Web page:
COCCA & COACH MISS CUT
Story and photos by Bob Weiner
ALBANY – With windy conditions slowing down the usual array of birdies here, Australian Hannah Green posted a 68 (-3) Saturday for a two-day total of 134 (-7) and a one-shot lead heading into the final round of the Symetra Tour’s Fuccillo Kia Classic at Capital Hills @ Albany.
Green, a Symetra Tour rookie who is seventh on the money list, is looking to notch her second career win. Besides her victory this season, her claim to fame so far was finishing second to LPGA Tour star Lydia Ko at the 2015 New Zealand Open. The 2015 Karrie Webb Scholarship recipient is a member of the Australian National Team.
First-round leader Mia Piccio, who has yet to win on the Symetra Tour, is a shot back after a surge of three birdies in her final five holes. The Phillippines National Team member and two-time All-SEC performer at the University of Florida has just $29,496 in career earnings since 2014. The lead group tees off Sunday at 9:31 AM. Seventy players made the cut at 146 (+4). The final round will begin at 7:30 AM off split tees to avoid expected inclement weather in the afternoon.
Capital Area sponsor-exemptions Bailey Cocca, 23, now an assistant pro at Normanside Country Club, and University at Albany head women’s golf coach Colleen Cashman-McSween, both missed the cut. Cocca’s double-bogey on her 17th hole led to a 75 and a two-day total of 151 (+9), while Cashman-McSween posted a second consecutive 76 for a 152 total (+10).
Green, 20, has rolled in 10 birdies so far against just three bogeys. If she wins this tournament, she will collect the keys to a 2017 Kia Forte LX. “I was thinking about buying a car to travel around with, but I didn’t realize this was the week you could win a car along with the prize money,” Green said. “That’s a great incentive, and it would be very nice.”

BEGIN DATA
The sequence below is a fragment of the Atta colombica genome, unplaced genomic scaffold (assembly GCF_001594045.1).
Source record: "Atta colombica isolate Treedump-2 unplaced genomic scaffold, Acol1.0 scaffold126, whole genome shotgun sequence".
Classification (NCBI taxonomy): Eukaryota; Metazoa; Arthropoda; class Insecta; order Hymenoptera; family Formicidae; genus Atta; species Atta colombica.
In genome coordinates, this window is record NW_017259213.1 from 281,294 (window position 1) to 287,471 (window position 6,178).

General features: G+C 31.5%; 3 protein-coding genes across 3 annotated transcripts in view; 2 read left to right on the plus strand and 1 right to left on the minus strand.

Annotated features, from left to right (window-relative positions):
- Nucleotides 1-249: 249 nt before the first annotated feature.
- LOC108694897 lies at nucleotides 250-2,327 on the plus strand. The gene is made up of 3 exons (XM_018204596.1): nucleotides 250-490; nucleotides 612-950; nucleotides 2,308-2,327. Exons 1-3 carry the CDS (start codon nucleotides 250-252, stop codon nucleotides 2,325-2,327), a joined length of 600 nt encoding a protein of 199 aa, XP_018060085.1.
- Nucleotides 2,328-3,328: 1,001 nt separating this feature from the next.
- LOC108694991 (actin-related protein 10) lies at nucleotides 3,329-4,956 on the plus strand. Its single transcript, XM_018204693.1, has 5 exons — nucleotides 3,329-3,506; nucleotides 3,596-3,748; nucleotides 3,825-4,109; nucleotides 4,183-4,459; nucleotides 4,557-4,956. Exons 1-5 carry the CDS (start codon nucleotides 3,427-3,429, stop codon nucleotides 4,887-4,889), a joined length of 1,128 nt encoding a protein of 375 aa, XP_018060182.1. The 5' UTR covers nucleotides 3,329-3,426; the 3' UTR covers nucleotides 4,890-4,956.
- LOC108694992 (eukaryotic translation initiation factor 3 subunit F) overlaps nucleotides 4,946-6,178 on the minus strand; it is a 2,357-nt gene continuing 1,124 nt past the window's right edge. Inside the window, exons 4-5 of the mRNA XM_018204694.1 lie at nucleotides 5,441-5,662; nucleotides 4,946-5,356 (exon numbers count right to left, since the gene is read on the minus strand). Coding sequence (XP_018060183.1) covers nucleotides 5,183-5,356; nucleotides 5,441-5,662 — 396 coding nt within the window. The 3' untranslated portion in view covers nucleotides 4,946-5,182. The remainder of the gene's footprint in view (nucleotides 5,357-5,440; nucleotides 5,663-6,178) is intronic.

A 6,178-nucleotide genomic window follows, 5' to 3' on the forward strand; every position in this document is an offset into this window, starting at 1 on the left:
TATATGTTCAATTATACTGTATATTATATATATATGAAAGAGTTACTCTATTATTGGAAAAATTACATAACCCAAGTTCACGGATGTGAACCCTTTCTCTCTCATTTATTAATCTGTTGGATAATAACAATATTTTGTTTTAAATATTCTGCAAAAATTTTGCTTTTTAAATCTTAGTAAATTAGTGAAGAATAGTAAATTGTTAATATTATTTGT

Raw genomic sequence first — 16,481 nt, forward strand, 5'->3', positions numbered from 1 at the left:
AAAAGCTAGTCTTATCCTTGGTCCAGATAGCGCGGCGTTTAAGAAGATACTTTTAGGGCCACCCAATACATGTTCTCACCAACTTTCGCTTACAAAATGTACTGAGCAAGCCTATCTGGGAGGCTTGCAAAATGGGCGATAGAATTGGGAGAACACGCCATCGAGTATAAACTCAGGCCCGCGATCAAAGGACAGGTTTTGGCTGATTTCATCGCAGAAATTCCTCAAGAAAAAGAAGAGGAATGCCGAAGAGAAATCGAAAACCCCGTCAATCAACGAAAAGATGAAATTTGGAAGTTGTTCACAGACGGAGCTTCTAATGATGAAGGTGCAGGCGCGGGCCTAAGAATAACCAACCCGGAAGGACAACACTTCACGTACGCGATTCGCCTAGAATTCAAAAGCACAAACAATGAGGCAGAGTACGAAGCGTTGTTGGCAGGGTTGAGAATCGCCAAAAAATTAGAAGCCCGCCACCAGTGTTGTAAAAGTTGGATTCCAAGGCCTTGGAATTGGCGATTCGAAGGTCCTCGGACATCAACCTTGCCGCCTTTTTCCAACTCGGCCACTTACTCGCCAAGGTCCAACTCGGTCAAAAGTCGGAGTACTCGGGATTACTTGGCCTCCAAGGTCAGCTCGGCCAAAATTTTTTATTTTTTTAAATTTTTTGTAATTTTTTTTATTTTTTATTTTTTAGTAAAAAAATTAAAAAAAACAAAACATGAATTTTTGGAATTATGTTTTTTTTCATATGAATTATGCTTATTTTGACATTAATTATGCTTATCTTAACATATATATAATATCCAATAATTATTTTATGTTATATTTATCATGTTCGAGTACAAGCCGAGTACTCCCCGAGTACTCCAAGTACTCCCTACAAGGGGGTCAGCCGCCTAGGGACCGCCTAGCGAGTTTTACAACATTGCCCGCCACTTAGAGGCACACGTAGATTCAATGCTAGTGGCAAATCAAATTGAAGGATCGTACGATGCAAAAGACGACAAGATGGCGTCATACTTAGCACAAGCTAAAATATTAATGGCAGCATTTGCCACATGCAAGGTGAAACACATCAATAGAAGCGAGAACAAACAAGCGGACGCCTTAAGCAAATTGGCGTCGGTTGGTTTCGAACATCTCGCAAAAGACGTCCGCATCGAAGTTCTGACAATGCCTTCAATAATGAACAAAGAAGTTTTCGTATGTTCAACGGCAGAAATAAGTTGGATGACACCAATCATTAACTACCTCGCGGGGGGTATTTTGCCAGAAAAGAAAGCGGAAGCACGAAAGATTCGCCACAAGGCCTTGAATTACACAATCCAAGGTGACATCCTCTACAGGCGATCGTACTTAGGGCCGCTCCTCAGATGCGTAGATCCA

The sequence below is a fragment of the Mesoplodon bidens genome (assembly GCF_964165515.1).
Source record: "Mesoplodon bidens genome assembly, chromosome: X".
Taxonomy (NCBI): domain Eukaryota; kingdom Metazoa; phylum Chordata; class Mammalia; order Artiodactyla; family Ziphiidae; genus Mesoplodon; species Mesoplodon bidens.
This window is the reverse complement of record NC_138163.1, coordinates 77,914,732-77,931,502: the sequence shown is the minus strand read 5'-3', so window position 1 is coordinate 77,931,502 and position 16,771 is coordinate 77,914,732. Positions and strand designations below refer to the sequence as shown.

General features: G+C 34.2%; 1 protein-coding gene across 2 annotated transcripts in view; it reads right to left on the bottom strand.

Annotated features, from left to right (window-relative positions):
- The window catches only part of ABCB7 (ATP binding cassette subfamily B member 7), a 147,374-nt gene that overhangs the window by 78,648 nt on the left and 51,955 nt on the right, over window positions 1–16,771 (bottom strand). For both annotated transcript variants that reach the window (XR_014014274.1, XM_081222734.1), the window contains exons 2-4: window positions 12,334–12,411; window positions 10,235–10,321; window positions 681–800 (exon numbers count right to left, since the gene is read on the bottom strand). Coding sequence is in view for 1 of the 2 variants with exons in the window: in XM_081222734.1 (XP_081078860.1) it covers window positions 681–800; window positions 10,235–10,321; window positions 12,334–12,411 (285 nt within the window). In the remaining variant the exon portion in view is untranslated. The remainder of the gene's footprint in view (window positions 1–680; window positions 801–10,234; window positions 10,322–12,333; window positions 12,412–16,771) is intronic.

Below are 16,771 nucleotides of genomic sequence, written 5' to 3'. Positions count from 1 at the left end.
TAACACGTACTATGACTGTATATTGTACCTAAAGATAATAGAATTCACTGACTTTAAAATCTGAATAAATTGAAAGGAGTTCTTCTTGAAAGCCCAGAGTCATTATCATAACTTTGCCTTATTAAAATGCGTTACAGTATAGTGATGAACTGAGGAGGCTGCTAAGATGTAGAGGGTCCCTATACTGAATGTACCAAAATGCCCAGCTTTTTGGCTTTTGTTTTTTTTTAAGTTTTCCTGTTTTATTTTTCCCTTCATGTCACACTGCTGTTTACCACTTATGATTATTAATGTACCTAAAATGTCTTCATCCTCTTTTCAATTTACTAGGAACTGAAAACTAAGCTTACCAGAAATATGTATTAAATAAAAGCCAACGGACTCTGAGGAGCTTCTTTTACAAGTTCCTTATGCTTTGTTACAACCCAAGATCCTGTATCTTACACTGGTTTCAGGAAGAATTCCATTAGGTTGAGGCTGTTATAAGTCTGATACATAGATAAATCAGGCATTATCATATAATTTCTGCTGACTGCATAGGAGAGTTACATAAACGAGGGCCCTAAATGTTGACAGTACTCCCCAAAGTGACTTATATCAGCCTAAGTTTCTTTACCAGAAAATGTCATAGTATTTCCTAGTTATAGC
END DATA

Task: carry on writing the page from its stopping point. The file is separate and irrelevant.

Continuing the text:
Her priority this season is to win three times in order to secure her LPGA card. She said she is getting plenty of help from her boyfriend, Jarryd Felton, who is a professional golfer on the PGA of Australia Tour. He is her caddie this week.
Piccio, who carded a 70 (-1) Saturday, said she needed to be patient in the windy conditions, and she added that a recent visit to her golf coach paid dividends in her mental game. “I was confident over my putts,” she said. “I’d like a chance to win, and I’m excited. I haven’t been in the lead group on the Symetra Tour. I’ve been working on staying in the present,” she said.
Piccio’s only professional win came on the LET Access Series in 2014.
It was a disappointing day for the pair of locals. “I was going pretty good (on her back nine) but then I messed up,” said Cocca, who graduated from Shaker High School and Coastal Carolina University. She won the New York State Women’s Amateur last summer and also is a two-time NYSGA Junior Girls Amateur champ.
“There’s always one hole that gets me. Today, it was the eighth hole (where she suffered a double-bogey), and yesterday (Friday) it was the 17th,” she said.
The long-hitting Cocca, who had her father, Jim, on her bag, said she didn’t feel nervous at all, thanks to a successful college career. But she was disappointed that she didn’t fulfill her goal of making the cut here. “It was fun,” she said. “It was a good experience.”
Cocca is headed to the U.S. Women’s Open local qualifier in Massachusetts this week. There are 48 women playing for just one berth.
Cashman-McSween, who competed in more than 100 Symetra Tour events when it was known as the Futures Tour and is a former winner on this tour, saw much more success with her short game than she did Friday, but it was still a frustrating day.
“I just didn’t hit the ball well this week,” she said. “One birdie today isn’t going to get it done. It was very windy, and it was hard to judge some of your shots against the wind into an elevated green. I putted better today, but I had a lot of blown opportunities.”
One of the highlights of the day belonged to Carleigh Silvers of Martinsville, Indiana, who aced the 156-yard seventh hole with a 6-iron. It was her second career hole-in-one but first since she was in middle school.
“I hit it well, but I didn’t think about it going in,” Silvers said. “Our cart driver was up by the green, and he kind of did a little scream, and we were like ‘did I go in?’, so it was cool even though I didn’t see it go in.”